Frigatebirds have been getting busy, shaking their jazz hands, puffing out their irridescent feathers, and smothering lucky pink-eye-liner wearing ladies with their bulbous red gular pouches. The result: eggs have been popping out left and right! The only down side to this event is territorial males that relentlessly whack me on the head. The upside is that there will be a whole new lineage of juvenile frigates to play grab-the-stick with!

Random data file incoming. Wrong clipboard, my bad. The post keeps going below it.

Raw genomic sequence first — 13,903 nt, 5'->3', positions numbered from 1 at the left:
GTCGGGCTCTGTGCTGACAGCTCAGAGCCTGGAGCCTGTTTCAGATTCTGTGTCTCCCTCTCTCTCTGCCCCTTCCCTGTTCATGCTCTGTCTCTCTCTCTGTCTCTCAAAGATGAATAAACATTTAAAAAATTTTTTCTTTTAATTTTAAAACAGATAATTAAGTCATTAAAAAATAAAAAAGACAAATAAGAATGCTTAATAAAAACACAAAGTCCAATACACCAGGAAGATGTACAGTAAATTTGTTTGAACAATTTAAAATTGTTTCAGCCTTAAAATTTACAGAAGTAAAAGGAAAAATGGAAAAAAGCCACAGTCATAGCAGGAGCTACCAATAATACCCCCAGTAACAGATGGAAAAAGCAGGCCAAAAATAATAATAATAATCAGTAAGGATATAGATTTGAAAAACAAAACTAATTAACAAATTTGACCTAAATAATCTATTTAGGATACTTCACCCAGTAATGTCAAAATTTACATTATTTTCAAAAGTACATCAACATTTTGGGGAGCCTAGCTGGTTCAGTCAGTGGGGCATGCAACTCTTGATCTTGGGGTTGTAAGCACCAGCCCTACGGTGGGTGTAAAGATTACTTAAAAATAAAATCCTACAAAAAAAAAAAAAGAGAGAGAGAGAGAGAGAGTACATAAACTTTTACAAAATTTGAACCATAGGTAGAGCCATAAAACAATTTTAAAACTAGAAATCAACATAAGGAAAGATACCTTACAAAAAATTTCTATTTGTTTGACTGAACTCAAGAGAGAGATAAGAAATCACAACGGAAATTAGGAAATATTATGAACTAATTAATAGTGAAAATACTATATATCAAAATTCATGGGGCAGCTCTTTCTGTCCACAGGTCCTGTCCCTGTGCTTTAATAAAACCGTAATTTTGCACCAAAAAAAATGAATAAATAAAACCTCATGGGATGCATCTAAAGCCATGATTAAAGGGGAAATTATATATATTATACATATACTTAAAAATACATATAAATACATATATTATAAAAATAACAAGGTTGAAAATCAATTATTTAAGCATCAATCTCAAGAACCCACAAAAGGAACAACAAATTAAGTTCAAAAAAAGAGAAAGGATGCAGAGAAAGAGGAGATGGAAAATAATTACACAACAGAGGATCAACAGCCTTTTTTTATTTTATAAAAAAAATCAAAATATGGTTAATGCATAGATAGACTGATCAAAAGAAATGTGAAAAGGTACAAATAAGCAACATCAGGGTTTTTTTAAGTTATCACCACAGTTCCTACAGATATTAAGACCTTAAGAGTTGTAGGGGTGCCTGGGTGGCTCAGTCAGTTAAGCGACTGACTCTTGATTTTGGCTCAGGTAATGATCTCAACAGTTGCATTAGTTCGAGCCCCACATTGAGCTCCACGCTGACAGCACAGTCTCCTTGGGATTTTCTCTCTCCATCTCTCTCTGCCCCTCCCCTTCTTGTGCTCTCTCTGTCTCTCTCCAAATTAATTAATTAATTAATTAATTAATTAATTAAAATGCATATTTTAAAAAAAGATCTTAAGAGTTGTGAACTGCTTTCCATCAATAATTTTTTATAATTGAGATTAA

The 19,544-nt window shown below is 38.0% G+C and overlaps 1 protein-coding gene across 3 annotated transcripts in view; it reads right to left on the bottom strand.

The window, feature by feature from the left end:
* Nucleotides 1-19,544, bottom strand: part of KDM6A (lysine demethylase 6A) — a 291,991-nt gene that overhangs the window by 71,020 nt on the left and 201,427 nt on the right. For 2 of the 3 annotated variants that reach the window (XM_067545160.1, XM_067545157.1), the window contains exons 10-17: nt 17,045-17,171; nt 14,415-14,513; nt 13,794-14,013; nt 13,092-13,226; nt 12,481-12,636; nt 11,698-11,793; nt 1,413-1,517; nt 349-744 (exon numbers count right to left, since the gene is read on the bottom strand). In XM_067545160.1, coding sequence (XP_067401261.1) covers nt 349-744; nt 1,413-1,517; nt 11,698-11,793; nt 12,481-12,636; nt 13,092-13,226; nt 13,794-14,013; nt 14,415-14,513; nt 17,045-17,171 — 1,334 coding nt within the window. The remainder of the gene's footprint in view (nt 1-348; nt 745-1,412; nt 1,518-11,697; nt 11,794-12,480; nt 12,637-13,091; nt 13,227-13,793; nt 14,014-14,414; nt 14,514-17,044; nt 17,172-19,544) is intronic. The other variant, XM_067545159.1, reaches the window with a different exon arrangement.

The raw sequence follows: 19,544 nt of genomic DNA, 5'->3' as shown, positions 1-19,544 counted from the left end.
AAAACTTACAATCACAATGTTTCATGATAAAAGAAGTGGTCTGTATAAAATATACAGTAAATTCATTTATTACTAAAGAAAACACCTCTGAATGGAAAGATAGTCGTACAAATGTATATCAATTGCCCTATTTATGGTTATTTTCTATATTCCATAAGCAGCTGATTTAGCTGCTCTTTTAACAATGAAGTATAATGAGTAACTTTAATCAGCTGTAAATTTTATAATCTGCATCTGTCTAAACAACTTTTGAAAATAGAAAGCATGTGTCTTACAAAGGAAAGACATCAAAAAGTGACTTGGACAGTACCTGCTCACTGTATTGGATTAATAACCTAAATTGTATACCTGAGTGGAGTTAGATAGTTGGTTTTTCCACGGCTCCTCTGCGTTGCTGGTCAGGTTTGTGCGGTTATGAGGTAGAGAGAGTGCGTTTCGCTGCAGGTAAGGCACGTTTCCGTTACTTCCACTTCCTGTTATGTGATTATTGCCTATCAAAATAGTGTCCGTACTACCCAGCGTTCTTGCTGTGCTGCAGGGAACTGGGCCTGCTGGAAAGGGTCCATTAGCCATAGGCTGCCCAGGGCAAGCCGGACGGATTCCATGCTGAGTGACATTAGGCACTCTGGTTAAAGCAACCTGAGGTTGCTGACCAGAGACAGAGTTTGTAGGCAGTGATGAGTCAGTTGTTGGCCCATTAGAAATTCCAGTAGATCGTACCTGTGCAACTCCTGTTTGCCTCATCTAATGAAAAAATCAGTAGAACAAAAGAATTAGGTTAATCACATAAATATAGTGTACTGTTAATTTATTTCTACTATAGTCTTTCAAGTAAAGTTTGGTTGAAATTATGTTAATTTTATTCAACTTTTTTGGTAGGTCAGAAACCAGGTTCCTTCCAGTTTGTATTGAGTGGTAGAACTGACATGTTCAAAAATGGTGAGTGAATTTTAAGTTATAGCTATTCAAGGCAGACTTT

Albatrosses that have succesfully bred have starting leaving their chicks unattended to forage at sea, bringing back a slurry of oily goop to pour down their hungry babes little gullets. As a result the chicks have morphed into the shape of heavy bottomed bowling pins, except much squishier. These little bundles of fluff are pretty fiesty in a pathetic immobile sort of way and if you hand some a twig or feather they will grab it and promptly place it in their nest bowl (with attitude) and wait for the next handout (or for you to leave them alone). I've definitely fallen in love with the curious dopey nature of the Laysan albatrosses... if you hang out too long near a group of loafing adults they just might come check you out, tug on a loose peice of clothing, dance with you, or offer to fix your wind blown hair. I experienced my first albatross preening under the barracks while banding tropicbirds. Shortly after, a second albatross walked up and offered to carry my sunglasses for me. How nice.